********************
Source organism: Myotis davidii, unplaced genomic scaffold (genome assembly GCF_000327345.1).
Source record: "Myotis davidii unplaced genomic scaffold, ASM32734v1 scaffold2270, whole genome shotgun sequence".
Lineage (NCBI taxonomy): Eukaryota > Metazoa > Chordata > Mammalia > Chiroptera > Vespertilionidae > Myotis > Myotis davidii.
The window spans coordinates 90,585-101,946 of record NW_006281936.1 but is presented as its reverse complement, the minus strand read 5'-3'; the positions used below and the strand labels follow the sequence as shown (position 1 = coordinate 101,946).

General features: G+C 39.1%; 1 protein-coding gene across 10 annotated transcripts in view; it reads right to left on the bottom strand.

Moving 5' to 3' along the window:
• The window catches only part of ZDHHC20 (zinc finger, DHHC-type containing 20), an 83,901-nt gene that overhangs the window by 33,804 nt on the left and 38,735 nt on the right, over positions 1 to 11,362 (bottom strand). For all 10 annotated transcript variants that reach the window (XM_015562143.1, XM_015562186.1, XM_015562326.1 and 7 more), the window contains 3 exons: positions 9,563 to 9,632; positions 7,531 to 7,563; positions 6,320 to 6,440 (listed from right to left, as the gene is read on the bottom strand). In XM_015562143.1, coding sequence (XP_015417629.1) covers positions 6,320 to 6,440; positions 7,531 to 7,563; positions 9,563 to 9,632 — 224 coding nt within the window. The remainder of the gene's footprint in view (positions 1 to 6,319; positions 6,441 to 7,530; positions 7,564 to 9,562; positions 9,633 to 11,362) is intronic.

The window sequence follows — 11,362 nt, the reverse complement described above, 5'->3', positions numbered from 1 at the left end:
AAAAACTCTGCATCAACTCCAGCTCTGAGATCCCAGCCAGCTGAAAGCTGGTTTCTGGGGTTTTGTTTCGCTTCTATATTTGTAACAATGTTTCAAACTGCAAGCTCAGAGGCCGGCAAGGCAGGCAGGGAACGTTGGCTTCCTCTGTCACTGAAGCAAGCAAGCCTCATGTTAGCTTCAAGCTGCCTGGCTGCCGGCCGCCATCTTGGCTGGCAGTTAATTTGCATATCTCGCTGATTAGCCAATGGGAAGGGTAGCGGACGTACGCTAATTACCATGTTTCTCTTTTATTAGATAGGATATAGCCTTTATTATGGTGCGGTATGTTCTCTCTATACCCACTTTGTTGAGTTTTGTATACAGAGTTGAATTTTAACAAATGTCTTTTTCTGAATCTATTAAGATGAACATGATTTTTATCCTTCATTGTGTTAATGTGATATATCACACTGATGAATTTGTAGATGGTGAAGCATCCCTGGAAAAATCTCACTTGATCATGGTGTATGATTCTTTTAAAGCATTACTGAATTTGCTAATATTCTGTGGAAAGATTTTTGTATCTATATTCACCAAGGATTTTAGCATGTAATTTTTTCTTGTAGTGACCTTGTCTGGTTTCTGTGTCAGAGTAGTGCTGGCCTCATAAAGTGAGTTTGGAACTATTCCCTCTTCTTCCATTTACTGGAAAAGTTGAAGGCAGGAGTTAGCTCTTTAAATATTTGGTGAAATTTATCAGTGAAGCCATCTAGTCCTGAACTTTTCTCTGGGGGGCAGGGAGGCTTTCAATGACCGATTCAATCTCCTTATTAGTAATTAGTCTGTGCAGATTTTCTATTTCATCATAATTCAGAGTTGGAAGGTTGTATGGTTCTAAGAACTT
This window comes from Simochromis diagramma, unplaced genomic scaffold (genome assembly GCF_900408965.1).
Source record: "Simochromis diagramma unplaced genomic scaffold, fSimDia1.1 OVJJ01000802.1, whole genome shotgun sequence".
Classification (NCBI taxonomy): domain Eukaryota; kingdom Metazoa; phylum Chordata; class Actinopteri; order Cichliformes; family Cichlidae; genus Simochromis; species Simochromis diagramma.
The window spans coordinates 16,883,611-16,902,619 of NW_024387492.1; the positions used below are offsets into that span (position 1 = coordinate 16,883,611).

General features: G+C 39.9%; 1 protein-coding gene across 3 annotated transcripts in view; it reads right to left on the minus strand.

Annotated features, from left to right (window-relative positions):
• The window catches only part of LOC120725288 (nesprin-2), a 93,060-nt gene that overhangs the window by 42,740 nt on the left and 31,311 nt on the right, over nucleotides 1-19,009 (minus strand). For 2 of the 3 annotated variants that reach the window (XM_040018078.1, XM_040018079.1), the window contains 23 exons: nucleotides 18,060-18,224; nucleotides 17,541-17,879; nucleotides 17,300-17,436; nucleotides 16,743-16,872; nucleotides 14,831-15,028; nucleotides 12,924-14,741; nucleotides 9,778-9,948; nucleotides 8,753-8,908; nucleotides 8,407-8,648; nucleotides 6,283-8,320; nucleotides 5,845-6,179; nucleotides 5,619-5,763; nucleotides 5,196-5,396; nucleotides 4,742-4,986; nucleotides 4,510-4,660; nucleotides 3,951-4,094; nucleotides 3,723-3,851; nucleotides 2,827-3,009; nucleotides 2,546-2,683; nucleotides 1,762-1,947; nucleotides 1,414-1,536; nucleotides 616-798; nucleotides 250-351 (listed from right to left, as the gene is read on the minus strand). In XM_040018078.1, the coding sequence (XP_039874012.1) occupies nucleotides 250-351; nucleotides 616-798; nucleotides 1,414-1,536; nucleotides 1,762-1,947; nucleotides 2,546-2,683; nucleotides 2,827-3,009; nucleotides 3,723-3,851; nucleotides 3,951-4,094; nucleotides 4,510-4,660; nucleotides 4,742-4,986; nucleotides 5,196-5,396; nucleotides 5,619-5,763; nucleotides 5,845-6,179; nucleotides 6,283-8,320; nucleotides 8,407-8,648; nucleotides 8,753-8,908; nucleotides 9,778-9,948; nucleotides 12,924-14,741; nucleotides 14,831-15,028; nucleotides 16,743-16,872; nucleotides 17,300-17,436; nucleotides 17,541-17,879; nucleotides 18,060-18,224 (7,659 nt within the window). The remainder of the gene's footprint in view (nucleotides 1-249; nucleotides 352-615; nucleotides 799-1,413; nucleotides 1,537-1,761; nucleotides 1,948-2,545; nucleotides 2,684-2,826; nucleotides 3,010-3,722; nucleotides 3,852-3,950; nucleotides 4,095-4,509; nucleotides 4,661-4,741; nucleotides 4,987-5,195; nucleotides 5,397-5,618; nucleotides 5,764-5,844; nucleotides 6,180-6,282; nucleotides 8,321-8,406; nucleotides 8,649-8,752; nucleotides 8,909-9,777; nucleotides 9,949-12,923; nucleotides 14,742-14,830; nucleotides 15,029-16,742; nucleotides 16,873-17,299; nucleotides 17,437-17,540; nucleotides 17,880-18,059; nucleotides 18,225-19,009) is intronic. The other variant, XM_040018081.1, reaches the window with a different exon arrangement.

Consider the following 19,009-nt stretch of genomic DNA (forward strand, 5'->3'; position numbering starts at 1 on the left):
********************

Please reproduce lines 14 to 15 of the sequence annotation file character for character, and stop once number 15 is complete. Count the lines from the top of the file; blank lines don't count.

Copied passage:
General features: G+C 39.9%; 1 protein-coding gene across 3 annotated transcripts in view; it reads right to left on the minus strand.

Annotated features, from left to right (window-relative positions):